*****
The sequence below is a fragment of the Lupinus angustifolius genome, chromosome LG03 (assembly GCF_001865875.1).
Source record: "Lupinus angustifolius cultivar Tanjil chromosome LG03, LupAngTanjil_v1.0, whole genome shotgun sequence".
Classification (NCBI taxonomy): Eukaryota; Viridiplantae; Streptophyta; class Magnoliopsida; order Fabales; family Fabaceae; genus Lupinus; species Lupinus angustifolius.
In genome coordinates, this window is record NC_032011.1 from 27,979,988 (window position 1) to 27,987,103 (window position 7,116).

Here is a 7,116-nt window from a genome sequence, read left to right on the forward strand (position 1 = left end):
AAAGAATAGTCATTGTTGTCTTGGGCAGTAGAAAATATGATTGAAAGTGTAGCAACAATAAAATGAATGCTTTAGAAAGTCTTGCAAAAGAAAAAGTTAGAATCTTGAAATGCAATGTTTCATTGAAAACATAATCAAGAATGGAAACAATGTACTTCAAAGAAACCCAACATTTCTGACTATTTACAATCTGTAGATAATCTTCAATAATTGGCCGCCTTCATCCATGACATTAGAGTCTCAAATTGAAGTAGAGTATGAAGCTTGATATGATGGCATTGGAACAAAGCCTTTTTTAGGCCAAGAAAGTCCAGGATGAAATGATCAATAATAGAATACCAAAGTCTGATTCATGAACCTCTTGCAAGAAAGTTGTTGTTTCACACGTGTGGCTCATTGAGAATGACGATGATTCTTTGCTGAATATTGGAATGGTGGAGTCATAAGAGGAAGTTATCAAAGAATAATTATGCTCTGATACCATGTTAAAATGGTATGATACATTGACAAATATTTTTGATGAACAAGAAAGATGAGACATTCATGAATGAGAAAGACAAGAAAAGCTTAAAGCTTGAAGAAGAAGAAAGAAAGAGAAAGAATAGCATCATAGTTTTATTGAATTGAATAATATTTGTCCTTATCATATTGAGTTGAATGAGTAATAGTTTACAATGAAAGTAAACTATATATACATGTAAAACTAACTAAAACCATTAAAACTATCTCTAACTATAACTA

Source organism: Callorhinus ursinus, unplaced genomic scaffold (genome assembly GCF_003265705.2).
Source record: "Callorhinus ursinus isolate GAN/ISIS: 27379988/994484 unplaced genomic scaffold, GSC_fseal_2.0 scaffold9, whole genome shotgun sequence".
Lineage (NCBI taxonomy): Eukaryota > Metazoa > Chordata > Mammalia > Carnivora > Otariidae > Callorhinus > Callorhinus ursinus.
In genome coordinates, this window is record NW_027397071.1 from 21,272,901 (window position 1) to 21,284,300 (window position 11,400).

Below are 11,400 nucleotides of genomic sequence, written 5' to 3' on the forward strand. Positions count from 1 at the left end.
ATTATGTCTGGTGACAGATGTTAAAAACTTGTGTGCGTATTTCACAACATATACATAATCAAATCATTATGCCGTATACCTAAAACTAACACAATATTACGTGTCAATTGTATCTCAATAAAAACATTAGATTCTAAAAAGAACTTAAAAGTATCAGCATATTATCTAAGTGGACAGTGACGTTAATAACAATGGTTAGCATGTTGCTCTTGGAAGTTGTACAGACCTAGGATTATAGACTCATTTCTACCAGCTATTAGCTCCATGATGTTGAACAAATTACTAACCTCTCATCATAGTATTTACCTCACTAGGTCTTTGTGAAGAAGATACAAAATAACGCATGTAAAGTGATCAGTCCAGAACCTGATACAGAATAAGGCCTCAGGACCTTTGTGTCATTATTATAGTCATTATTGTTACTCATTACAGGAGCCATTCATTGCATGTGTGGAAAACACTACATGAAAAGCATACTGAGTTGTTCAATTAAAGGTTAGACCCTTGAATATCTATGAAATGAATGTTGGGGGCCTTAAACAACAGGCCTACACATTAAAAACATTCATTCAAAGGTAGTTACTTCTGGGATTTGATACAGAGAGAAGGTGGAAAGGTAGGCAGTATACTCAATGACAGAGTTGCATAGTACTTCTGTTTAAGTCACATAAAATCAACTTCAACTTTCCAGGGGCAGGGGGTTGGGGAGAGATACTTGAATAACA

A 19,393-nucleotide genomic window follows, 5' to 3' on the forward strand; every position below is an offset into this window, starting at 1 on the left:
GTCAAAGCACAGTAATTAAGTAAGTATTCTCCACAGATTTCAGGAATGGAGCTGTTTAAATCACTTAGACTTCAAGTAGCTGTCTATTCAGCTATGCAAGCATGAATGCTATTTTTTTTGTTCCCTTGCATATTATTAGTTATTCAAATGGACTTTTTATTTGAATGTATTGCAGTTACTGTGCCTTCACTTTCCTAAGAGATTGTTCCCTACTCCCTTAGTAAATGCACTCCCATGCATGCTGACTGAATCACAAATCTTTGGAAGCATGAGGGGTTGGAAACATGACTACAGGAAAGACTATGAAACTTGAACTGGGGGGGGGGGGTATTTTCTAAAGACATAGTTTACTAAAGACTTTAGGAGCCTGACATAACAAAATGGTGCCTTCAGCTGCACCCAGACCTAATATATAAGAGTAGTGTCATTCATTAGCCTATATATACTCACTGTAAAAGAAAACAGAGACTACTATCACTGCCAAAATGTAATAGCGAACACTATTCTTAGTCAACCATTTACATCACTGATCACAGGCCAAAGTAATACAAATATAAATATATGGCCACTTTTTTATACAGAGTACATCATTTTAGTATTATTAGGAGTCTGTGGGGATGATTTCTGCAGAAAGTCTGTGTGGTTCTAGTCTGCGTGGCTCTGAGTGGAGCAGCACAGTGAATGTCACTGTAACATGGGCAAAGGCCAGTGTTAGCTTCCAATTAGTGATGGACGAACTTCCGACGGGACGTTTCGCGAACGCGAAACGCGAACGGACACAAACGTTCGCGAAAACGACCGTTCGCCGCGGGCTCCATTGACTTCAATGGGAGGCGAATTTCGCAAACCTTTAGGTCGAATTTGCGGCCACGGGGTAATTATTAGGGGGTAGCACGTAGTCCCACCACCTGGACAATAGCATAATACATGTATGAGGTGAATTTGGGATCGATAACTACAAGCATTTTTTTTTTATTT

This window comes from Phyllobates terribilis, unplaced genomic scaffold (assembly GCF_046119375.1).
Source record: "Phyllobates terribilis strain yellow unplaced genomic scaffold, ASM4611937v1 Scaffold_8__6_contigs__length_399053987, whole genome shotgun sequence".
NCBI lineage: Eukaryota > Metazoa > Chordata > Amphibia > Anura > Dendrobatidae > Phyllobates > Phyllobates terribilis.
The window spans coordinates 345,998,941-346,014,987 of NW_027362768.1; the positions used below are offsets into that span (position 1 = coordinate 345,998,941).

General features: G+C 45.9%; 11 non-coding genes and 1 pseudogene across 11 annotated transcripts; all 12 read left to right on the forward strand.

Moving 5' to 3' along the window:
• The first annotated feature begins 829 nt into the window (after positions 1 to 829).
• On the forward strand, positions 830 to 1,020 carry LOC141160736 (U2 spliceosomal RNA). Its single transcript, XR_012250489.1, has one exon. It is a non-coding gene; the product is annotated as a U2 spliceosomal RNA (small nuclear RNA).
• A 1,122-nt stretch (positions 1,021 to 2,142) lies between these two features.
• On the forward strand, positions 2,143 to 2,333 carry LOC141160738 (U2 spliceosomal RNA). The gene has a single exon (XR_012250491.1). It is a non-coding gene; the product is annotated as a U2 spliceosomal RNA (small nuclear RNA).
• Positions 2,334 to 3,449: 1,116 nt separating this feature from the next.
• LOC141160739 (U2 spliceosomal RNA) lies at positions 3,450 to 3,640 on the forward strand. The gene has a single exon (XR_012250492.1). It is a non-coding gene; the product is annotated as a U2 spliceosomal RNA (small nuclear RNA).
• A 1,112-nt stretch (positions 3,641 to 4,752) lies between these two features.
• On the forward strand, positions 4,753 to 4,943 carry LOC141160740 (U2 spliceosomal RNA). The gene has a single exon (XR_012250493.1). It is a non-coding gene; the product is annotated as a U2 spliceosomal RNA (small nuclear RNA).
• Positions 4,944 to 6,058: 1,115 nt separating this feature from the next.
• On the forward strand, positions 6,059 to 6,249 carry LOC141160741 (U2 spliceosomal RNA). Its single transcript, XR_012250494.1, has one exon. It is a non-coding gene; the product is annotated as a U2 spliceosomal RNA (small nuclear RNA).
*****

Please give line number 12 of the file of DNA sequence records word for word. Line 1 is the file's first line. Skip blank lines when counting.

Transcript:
ATTATGTCTGGTGACAGATGTTAAAAACTTGTGTGCGTATTTCACAACATATACATAATCAAATCATTATGCCGTATACCTAAAACTAACACAATATTACGTGTCAATTGTATCTCAATAAAAACATTAGATTCTAAAAAGAACTTAAAAGTATCAGCATATTATCTAAGTGGACAGTGACGTTAATAACAATGGTTAGCATGTTGCTCTTGGAAGTTGTACAGACCTAGGATTATAGACTCATTTCTACCAGCTATTAGCTCCATGATGTTGAACAAATTACTAACCTCTCATCATAGTATTTACCTCACTAGGTCTTTGTGAAGAAGATACAAAATAACGCATGTAAAGTGATCAGTCCAGAACCTGATACAGAATAAGGCCTCAGGACCTTTGTGTCATTATTATAGTCATTATTGTTACTCATTACAGGAGCCATTCATTGCATGTGTGGAAAACACTACATGAAAAGCATACTGAGTTGTTCAATTAAAGGTTAGACCCTTGAATATCTATGAAATGAATGTTGGGGGCCTTAAACAACAGGCCTACACATTAAAAACATTCATTCAAAGGTAGTTACTTCTGGGATTTGATACAGAGAGAAGGTGGAAAGGTAGGCAGTATACTCAATGACAGAGTTGCATAGTACTTCTGTTTAAGTCACATAAAATCAACTTCAACTTTCCAGGGGCAGGGGGTTGGGGAGAGATACTTGAATAACA